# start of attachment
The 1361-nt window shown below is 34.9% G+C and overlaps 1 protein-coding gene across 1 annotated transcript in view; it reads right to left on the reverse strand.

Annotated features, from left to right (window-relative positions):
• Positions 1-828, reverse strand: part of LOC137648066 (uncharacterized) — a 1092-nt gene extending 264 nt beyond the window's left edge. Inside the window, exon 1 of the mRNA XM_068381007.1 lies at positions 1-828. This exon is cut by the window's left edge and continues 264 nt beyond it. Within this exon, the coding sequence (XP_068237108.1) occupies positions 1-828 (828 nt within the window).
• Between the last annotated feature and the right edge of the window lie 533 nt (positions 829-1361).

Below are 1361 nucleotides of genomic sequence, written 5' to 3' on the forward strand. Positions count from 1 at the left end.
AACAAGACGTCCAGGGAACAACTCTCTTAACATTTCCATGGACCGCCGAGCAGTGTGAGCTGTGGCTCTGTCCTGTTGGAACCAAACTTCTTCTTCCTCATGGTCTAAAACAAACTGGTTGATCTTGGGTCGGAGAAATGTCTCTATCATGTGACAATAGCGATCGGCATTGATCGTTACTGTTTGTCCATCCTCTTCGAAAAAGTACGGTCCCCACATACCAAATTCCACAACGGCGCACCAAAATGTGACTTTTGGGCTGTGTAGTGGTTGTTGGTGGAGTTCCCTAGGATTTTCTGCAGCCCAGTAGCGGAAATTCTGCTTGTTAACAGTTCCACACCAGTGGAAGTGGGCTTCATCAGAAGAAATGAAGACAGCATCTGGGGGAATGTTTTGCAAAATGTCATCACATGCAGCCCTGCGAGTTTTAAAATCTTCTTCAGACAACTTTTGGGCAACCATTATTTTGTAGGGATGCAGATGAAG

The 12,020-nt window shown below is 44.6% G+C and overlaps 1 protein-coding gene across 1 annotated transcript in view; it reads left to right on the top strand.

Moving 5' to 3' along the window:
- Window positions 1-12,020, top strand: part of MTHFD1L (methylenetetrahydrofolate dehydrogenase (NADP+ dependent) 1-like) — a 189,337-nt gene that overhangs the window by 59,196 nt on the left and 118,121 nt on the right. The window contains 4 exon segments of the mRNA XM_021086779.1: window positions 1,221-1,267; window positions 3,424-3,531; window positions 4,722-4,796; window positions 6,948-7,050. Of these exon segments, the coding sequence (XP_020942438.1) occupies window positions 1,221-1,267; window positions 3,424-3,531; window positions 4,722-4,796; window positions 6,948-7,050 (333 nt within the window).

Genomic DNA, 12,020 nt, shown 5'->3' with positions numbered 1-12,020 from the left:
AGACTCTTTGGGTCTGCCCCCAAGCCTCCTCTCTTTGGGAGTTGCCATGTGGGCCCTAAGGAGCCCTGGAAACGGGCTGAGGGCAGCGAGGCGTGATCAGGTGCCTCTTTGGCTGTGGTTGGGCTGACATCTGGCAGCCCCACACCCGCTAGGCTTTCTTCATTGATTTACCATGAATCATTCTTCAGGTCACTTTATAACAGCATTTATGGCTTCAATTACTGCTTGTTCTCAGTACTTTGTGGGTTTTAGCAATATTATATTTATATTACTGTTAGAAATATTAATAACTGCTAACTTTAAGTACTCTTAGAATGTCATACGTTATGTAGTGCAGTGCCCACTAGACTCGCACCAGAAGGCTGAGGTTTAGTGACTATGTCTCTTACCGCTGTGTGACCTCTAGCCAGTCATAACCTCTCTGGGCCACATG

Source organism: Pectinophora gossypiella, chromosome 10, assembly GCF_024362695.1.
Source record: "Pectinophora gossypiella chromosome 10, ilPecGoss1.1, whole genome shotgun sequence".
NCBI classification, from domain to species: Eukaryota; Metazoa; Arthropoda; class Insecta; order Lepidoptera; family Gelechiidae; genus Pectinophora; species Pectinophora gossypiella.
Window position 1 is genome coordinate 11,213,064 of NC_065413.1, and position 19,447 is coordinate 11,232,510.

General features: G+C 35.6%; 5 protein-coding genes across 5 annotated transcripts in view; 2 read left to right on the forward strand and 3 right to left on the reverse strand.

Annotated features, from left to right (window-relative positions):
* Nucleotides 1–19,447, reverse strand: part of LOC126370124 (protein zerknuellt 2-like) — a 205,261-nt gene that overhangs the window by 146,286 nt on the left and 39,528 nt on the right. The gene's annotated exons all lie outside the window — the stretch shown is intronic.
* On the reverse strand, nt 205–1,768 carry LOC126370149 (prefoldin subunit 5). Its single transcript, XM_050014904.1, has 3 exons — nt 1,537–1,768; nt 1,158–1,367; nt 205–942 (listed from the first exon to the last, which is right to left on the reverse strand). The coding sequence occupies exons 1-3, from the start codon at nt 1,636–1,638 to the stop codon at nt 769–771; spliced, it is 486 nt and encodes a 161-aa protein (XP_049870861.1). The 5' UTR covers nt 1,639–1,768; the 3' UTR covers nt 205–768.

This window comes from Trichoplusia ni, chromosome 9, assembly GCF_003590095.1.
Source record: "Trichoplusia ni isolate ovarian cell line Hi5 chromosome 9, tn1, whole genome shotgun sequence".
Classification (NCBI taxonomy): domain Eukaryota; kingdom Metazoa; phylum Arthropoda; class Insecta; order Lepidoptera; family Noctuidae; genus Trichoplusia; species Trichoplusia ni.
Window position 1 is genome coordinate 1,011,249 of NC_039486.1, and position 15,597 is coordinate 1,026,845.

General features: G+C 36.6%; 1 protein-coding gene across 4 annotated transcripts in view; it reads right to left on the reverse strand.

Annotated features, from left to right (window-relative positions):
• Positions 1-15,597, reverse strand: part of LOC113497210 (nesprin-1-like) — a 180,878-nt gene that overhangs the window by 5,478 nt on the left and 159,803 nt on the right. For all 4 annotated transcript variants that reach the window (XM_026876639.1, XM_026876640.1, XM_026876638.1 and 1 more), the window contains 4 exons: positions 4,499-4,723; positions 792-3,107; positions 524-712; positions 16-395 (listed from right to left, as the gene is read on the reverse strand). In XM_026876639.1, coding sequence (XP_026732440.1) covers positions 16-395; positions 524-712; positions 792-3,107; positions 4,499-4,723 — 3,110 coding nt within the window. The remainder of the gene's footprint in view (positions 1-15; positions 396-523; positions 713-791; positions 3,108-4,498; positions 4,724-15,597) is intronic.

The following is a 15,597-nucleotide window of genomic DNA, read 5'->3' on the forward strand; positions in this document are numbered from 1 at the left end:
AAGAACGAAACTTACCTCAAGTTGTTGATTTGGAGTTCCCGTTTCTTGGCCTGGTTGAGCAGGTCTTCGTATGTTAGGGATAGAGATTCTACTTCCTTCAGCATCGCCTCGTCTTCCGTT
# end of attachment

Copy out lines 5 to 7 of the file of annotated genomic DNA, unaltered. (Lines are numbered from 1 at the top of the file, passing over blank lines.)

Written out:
Below are 1361 nucleotides of genomic sequence, written 5' to 3' on the forward strand. Positions count from 1 at the left end.
AACAAGACGTCCAGGGAACAACTCTCTTAACATTTCCATGGACCGCCGAGCAGTGTGAGCTGTGGCTCTGTCCTGTTGGAACCAAACTTCTTCTTCCTCATGGTCTAAAACAAACTGGTTGATCTTGGGTCGGAGAAATGTCTCTATCATGTGACAATAGCGATCGGCATTGATCGTTACTGTTTGTCCATCCTCTTCGAAAAAGTACGGTCCCCACATACCAAATTCCACAACGGCGCACCAAAATGTGACTTTTGGGCTGTGTAGTGGTTGTTGGTGGAGTTCCCTAGGATTTTCTGCAGCCCAGTAGCGGAAATTCTGCTTGTTAACAGTTCCACACCAGTGGAAGTGGGCTTCATCAGAAGAAATGAAGACAGCATCTGGGGGAATGTTTTGCAAAATGTCATCACATGCAGCCCTGCGAGTTTTAAAATCTTCTTCAGACAACTTTTGGGCAACCATTATTTTGTAGGGATGCAGATGAAG

The 12,020-nt window shown below is 44.6% G+C and overlaps 1 protein-coding gene across 1 annotated transcript in view; it reads left to right on the top strand.